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Carrots and Sticks

by The Rt Revd Dr Peter Selby

Posted: 22 Feb 2012

Last month I spelled out some of the messages that might be contained not in the polite banners and arguments of the Occupy campers but in the violence and looting of the August riots. Those messages were contained in the violence, the anger and looting and, worst of all, in the destruction and mindless damage to property and the serious injuries to people.

It's easy to feel disapproval confronted by spectacles of that kind, easy to reckon that punishments need to be increasingly severe. By and large that's what happened: sentences were harsher and bail conditions more stringent than similar crimes would have merited. The evidence is there for all of us to see: we're now frighteningly close to a prison population that is up to capacity. What that does is make it less and less possible for prisons to perform any rehabilitation, so that they become warehouses to contain 'difficult' people.

So for young people, mostly without jobs or a sense of opportunity, increasing the size of the stick is the way we hope to produce compliance with good standards of behaviour. 'Sending a strong signal' was the order of the day, and the signal was that such behaviour will not be tolerated.

Yet the response to those who do not conform to acceptable standards is not always to wield a bigger stick. Those who precipitated the banking crisis, in particular, seem to need no such signal. A blazing furniture store in Croydon is of course a blatant - and serious - crime; but it needs to be recognised that the banking crisis of 2008 and since has inflicted damage on the lives of vulnerable people no less serious, and the devastation wrought upon the poorest is in fact far more widespread. How is it that we do not make this comparison?

A key reason, I think, is the visual prominence of what took place in August, compared with the hidden nature of what lay at the root of the banking crisis. As well as the visual contrast there is the contrast between the apparent simplicity of what took place on the streets - the fights, the fires, the grabbing of 'stuff' - and the arcane complexity of what went on in board-rooms and within the computers of those who made enormous sums of money out of financial instruments which even their creators did not understand.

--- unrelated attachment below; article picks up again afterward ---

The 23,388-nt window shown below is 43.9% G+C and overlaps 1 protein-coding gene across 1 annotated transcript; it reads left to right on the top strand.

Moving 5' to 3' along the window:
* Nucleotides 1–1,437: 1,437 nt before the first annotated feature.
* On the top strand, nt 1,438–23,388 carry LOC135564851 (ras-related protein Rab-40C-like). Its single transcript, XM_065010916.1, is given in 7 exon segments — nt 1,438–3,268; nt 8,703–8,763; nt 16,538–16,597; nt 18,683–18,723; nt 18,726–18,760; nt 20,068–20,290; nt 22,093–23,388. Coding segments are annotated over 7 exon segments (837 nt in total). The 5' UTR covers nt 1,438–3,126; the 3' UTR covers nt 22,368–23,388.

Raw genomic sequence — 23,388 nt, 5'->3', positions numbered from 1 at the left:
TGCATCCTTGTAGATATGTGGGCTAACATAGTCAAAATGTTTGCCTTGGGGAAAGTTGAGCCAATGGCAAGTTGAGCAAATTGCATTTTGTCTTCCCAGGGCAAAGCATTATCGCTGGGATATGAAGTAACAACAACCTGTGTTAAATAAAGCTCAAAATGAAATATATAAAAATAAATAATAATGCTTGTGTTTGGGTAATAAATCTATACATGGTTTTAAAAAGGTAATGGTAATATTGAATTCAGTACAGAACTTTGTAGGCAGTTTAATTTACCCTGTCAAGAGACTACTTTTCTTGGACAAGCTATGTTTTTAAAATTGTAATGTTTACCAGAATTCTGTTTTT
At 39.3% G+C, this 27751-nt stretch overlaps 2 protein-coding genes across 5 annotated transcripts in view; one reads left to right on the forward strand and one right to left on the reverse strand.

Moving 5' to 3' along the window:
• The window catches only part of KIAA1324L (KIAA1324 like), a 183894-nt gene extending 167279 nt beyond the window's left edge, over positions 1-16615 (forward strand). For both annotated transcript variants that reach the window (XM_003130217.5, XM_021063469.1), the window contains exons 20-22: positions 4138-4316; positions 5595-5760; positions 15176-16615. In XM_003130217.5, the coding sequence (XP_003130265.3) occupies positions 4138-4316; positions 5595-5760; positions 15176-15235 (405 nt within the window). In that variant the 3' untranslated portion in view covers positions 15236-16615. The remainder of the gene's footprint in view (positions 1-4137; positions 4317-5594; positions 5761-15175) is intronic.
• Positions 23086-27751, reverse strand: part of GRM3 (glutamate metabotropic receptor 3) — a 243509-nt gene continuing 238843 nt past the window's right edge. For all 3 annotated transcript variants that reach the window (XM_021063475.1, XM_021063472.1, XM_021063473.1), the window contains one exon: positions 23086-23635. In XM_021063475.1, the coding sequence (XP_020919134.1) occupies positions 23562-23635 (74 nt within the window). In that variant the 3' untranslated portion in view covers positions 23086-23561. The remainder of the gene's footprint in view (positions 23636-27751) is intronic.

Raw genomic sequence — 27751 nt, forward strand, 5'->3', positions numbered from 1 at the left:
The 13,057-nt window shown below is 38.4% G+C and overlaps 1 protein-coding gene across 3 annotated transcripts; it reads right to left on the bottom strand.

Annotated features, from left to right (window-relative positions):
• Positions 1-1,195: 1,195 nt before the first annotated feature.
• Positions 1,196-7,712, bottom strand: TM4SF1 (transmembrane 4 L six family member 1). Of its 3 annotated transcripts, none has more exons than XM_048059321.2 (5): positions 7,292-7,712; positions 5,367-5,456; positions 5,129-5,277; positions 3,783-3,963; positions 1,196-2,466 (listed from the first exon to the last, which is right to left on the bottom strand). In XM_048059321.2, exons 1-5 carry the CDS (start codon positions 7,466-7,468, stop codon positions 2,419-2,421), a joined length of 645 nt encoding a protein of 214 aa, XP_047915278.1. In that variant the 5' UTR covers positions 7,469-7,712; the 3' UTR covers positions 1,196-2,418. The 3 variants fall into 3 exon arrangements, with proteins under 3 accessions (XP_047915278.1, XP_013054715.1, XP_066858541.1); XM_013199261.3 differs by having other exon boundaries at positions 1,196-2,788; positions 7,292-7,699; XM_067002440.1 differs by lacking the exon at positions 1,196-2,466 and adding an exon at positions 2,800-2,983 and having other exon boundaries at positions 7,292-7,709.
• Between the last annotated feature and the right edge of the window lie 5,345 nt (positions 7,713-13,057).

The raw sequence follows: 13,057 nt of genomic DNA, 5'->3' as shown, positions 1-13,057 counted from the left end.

But more than that is the fact that wrongdoing partakes of the class division that is endemic on British society. Those who sit quietly at their computers working out their imprudent greed are well-dressed and generally well-mannered, and their leisure pursuits are those of the middle and upper classes. They have degrees and live in prosperous areas of cities and suburbs. They may have 'gone too far', and then have to endure the wrath of those who feel that someone who was 'one of us' has betrayed our standards. But in general they will remain 'one of us', and their actions are too like those of their friends and neighbours to merit real disapproval. Their imprudence, incompetence or even dishonesty continued for the most part to be well rewarded for that very reason. They have lawyers and accountants who have the skill to keep their clients within the law.

Not so those on the streets, and it is easier to see - and to oversimplify - what lies at the roots of their actions. What we saw and the simple explanations that were given and the sentences that were handed down were all manifestations of the biases within the criminal justice system, the financial system and the class system.

And where has this left those who gained the largest bonuses and have the largest salaries? Pretty much where they were before. They have been able to persuade their friends who hold the levers of power that what they need if they are to improve their performance is not the threat of a big stick but the continued possibility of gaining large rewards.

As J K Galbraith put it simply but accurately: our society operates on the basis that if the rich are to be induced to be more productive they need to be given more money; if the poor are to be induced to be more productive they need to have their money taken away. Thus the contrast between what is said about the 'burden' of welfare payments and what is said about the need to 'celebrate success' when it is achieved by the highest earners.

The complexities and moral inconsistencies of our attitudes have been thrown into sharp relief by the events of 2008 and those of 2011 in their close connection with each other something very significant has been revealed. We continue to be told that if we cannot celebrate success we shall have no economy at all; but if we cannot give to the poorest a sense that their successes matter too we may have an economy but social harmony will disappear.

About this author

The Rt Revd Dr Peter Selby is the former Bishop of Worcester. Following his role as part of the Interim Directing Team from 2012-2014, he continues as an adviser to St Paul's Institute.


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